Endoplasmic Reticulum

ID #2449

I'm kind of confused with the GPI anchors. The book says that "their orientation within the ER dictates that GPI anchored proteins are exposed on the outside of the cell". It makes sense for it to be on the outside, but the pictures all show the entire protein in the lumen. How is the whole thing flipped around so the N terminus is outside?

Remember, when it comes to the ER and transmembrane proteins: anything that starts out facing the cytoplasm will always face the cytoplasm. Anything that starts out in the lumen will always face the lumen or eventually end up on the outside of the cell. The GPI anchored proteins are no exception. 
After proceeding through the Golgi apparatus, the vesicle containing the GPI anchored protein will fuse with the plasma membrane of the cell, leaving the vesicle's lumen facing the outside of the cell.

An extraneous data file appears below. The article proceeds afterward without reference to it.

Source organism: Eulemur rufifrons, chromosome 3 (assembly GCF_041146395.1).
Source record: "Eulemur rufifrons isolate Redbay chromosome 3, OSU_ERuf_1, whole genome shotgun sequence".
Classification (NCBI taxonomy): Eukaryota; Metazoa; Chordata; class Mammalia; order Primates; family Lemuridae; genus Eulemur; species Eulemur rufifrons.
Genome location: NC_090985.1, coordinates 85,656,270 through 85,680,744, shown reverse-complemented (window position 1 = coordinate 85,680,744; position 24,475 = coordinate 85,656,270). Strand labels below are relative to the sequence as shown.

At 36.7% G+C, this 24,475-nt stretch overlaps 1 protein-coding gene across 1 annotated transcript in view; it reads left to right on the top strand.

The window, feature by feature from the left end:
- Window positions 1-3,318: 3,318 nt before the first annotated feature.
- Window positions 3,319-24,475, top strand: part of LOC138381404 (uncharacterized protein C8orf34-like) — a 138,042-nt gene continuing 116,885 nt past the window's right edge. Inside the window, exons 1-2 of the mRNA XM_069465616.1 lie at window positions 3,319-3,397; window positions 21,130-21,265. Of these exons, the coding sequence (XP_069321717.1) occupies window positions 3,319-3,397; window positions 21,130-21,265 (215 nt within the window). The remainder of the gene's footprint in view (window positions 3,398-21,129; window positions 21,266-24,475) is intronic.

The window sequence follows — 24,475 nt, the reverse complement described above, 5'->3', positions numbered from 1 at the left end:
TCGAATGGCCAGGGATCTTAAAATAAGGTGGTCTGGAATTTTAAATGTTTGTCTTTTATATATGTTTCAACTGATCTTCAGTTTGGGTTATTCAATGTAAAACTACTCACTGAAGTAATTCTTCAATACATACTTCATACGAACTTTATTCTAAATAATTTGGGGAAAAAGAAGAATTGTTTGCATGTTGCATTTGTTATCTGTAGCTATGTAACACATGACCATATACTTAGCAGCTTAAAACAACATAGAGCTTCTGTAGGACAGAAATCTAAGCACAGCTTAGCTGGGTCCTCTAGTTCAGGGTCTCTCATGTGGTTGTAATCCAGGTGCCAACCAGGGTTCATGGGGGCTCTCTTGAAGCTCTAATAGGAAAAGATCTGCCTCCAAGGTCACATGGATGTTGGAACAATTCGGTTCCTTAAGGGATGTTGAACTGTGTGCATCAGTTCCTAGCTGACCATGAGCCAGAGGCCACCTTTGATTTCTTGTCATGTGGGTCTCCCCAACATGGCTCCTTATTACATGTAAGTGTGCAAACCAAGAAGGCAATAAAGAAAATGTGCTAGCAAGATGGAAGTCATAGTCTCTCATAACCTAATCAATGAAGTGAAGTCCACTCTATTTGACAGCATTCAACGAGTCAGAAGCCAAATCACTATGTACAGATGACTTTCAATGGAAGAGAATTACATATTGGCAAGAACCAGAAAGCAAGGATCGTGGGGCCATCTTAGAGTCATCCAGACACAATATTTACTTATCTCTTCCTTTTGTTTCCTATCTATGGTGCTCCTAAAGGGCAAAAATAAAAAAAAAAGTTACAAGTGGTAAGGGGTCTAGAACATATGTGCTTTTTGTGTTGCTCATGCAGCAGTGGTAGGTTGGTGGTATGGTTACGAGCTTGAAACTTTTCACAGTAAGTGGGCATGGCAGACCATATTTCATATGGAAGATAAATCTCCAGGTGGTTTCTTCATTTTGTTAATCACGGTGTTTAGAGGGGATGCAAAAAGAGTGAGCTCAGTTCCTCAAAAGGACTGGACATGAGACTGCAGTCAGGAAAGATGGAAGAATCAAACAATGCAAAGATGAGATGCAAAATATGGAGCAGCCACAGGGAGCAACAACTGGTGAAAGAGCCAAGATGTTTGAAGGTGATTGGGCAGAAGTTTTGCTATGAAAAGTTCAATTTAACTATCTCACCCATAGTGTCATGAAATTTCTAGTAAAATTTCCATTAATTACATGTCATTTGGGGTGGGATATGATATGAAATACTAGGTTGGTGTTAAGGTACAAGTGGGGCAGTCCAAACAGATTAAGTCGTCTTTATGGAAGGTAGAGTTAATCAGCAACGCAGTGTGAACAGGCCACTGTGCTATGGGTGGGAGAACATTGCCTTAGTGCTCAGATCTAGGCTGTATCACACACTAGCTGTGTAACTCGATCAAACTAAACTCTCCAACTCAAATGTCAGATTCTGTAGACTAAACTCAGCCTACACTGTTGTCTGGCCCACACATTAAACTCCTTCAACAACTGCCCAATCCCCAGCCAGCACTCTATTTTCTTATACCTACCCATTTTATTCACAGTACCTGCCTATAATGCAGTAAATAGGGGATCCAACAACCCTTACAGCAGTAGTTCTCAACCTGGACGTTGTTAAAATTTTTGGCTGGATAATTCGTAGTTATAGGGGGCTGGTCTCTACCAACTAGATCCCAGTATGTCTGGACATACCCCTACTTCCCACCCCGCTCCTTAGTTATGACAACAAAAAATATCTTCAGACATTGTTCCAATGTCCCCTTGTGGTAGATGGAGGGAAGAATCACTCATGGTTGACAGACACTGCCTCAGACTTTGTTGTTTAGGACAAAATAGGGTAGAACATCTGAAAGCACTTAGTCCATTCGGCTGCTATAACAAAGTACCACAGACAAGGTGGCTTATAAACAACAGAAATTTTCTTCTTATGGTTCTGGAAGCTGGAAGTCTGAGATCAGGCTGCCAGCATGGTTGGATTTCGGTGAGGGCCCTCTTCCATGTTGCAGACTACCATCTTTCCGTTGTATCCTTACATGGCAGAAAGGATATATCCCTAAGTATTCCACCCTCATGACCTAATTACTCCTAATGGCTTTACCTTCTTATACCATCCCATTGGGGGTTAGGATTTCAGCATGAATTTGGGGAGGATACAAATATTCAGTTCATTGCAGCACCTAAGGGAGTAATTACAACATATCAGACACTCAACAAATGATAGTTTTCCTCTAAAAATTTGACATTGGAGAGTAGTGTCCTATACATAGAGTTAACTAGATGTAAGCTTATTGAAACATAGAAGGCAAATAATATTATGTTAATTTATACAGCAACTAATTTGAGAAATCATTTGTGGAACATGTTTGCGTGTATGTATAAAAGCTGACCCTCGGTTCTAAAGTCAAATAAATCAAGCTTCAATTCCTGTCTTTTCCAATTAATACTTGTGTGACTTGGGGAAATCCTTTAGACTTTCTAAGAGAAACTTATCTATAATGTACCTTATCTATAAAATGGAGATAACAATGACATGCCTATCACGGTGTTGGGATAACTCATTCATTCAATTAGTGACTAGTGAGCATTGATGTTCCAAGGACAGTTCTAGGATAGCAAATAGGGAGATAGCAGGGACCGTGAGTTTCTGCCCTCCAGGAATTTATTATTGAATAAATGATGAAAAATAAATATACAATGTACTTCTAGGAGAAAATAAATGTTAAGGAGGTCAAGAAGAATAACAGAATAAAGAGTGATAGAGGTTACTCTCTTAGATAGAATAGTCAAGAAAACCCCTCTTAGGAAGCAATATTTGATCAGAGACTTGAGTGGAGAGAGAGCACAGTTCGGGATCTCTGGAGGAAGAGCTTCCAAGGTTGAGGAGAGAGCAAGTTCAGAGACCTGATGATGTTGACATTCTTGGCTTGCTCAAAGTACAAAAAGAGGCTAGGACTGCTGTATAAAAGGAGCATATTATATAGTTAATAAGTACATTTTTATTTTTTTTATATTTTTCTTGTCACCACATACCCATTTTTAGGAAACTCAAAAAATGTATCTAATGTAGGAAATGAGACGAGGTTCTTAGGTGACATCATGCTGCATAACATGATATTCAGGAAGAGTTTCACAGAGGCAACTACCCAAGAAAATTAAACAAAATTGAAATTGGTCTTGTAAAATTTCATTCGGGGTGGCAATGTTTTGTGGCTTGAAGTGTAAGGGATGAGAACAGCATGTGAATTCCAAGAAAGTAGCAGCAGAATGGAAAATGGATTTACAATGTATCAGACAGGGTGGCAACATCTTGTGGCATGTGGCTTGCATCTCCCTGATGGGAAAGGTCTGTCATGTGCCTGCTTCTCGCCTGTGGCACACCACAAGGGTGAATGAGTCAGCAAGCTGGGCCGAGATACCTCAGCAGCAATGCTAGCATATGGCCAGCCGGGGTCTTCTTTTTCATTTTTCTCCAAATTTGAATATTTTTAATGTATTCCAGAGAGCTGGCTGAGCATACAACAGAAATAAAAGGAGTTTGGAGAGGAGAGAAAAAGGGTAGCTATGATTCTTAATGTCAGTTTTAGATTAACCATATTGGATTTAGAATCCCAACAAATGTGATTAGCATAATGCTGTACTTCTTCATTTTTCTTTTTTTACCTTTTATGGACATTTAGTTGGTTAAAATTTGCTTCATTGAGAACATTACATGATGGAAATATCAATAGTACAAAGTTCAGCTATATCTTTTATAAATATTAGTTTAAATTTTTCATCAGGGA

The lumen is analogous to the outside of the cell. When a lipid-linked protein is being transported to the plasma membrane in a secretory vesicle, the GPI anchored-protein will be facing the lumen of the vesicle. Once the vesicle fuses with the plasma membrane, the lipid-linked protein will now be facing the extracellular space outside of the cell. (If a given transmembrane protein is facing the cytoplasm at any stage during secretion, it will always face the cytoplasm even once it reaches the plasma membrane). If you are still having difficulty picturing how this works I would recommend either drawing it out or visiting a TA or Prof. Mehrtens during office hours. 
Lipid-linked proteins are always displayed on the outside of cells, so the GPI anchor will be added to a protein in the lumen of the ER so that it is positioned properly to face the outside of the cell once it is transported to the plasma membrane. A lipid-linked protein will never face the cytoplasm. 

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